The Well-Tempered Ear

Classical music: Works by Haydn and Mozart open the 2015 Token Creek Festival this Saturday night and Sunday afternoon | August 18, 2015

By Jacob Stockinger

The Token Creek Festival will open its 26th season this coming weekend with a recital of works by Franz Joseph Haydn and Wolfgang Amadeus Mozart.

Festival co-founders and co-artistic directors John and Rose Mary Harbison (below top) – who will play the piano and the violin, respectively — explore sonatas and, with local cellist Karl Lavine (below bottom), who is principal cello of both the Madison Symphony Orchestra and the Wisconsin Chamber Orchestra — piano trios of these celebrated composers.

JohnHarbisonatpiano

RosemaryHarbison

Karl Lavine, principal cello of WCO

Performances are this coming Saturday night at 8 p.m. and Sunday afternoon at 4 p.m.

The program includes Mozart’s Sonata for Violin and Piano in A major, K 526 (1787); Hadyn’s Piano Trio in A major (1785); Mozart’s Sonata for Violin and Piano in E minor, K. 304 (1778, heard in a YouTube video at the bottom); Haydn’s Piano Trio in E-flat (1795), and others works to be announced.

Tickets are $30, $10 for students. Tickets can be obtained by using the order form at the Token Creek website www.tokencreekfestival.org; by phone at (608) 241-2525; by email at info@tokencreekfestival.org,; and by U.S. mail at P.O. Box 5201, Madison WI, 53705.

Performances take place at the Festival Barn (below), on Highway 19 near the hamlet of Token Creek (10 minutes north of Madison) with ample parking available. The venue, indoors and air-conditioned, is invitingly small—early reservations are recommended.

TokenCreekbarn interior

According to a press release from the Token Creek Festival:

There are not many instances in the history of concert music of the best composers becoming close friends. Haydn (below left) and Mozart (below right) formed what is still the most significant and nourishing bond between colleagues that we can find in the annals of symphonic music.

Haydn (left) and Mozart (right)

They had some advantages: they were of different generations and Haydn, the older of the pair, managed to treat the younger with generosity, never pulling rank or promoting his seniority.

They had very different gifts: Mozart was an actor, a free spender, a swaggerer; Haydn was a croupier, a dealer of the cards, a fortune-teller. They learned and borrowed from each other, both aware of the other’s fields of domination: Mozart in opera and the concerto; Haydn in the string quartet, the piano trio and the symphony.

At the level at which both men composed, it is futile to label one of them as better at what they did.

But their modern reputations are another story.

Mozart is here; Haydn is not.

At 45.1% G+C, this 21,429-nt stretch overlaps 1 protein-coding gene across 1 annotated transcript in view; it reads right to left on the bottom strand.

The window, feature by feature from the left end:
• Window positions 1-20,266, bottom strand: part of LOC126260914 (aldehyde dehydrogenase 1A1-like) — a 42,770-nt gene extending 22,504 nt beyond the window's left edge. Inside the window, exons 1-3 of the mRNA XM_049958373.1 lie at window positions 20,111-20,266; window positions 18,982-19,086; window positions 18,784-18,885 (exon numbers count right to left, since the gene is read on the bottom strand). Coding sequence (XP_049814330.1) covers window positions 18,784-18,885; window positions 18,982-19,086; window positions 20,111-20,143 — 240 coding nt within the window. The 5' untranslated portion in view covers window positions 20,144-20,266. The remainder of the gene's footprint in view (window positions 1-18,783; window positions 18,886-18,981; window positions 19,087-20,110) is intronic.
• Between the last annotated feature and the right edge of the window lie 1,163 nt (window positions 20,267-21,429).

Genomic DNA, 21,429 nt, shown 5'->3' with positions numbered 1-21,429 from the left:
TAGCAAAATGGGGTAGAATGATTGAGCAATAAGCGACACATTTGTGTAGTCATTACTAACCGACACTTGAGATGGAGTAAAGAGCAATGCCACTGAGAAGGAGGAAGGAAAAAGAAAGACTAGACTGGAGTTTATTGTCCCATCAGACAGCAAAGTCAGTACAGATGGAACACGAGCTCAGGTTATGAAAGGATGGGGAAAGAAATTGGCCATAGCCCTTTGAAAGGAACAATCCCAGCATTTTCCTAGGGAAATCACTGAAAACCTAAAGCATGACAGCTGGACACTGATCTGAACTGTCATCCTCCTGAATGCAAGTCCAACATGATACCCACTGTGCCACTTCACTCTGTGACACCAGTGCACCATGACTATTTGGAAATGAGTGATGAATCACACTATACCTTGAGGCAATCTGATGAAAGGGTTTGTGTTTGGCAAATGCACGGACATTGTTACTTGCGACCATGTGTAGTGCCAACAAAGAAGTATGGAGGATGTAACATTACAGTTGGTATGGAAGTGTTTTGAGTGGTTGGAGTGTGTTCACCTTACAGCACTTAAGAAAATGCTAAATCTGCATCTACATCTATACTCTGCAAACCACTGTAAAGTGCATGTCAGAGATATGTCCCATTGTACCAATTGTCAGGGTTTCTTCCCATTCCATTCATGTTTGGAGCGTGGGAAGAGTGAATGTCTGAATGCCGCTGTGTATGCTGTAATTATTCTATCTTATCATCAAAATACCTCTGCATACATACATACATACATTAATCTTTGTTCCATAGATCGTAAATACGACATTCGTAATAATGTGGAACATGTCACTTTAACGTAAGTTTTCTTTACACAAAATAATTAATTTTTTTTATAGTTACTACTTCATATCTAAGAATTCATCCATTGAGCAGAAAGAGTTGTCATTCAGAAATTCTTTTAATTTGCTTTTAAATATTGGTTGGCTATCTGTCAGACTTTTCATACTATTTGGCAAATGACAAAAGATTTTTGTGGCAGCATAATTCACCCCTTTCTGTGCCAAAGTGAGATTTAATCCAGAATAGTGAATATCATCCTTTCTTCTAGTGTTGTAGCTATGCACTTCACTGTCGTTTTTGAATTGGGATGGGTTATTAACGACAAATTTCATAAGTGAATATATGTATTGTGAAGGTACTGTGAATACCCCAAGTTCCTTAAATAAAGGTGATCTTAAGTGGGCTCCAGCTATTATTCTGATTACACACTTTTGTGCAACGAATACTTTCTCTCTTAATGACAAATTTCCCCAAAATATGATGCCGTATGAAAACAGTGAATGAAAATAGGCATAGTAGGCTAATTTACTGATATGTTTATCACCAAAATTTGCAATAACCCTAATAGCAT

Haydn (below) officially has been consigned to the historical performance movement, where he has not received the celebrated status he deserves. Some string quartets, aware when they play his pieces of a quality and variety hardly found in any later music, keep him as an opener for their concerts.

Haydn

But the real issue is this: Mozart (below) brings a sense of theater to virtually every piece he writes. The pose, the gesture, the entrance and exit, the initial announcing speech, these rhyme with our times in a very present way.

Haydn’s philosophical and often droll wisdom and his brilliant commentary on music’s syntax, on the markers of musical form, require acute and engrossed listeners for whom these are dramatic.

Mozart c 1780 detail of portrait by Johann Nepomuk della Croce

This is why the lovers of Haydn’s music cherish him, and miss him so much, and why the Token Creek Festival returns to him often — on this occasion pairing him with his old quartet-playing partner whose appreciation for his every sly twist in the game was uniquely sharp.

The Token Creek Festival has been called a gem, a treasure nestled in the heart of Wisconsin cornfields, a late-summer fixture just outside of Madison. (Below is a photo by Jess Anderson.)

Token Creek Land 1 Jess Anderson

The Festival has become known for its artistic excellence, diverse and imaginative programming, a deep engagement with the audience, and a surprising, enchanting and intimate performance venue in a rustic but comfortably refurbished barn. Now in its 26th season, the 2015 Festival offers eight events in the week August 22-30.

TokenCreekentrance

More information about the Token Creek Festival, which runs through Aug. 30, and about all events plus directions for driving can be found at the website, www.tokencreekfestival.org or by calling (608) 241-2525.

 

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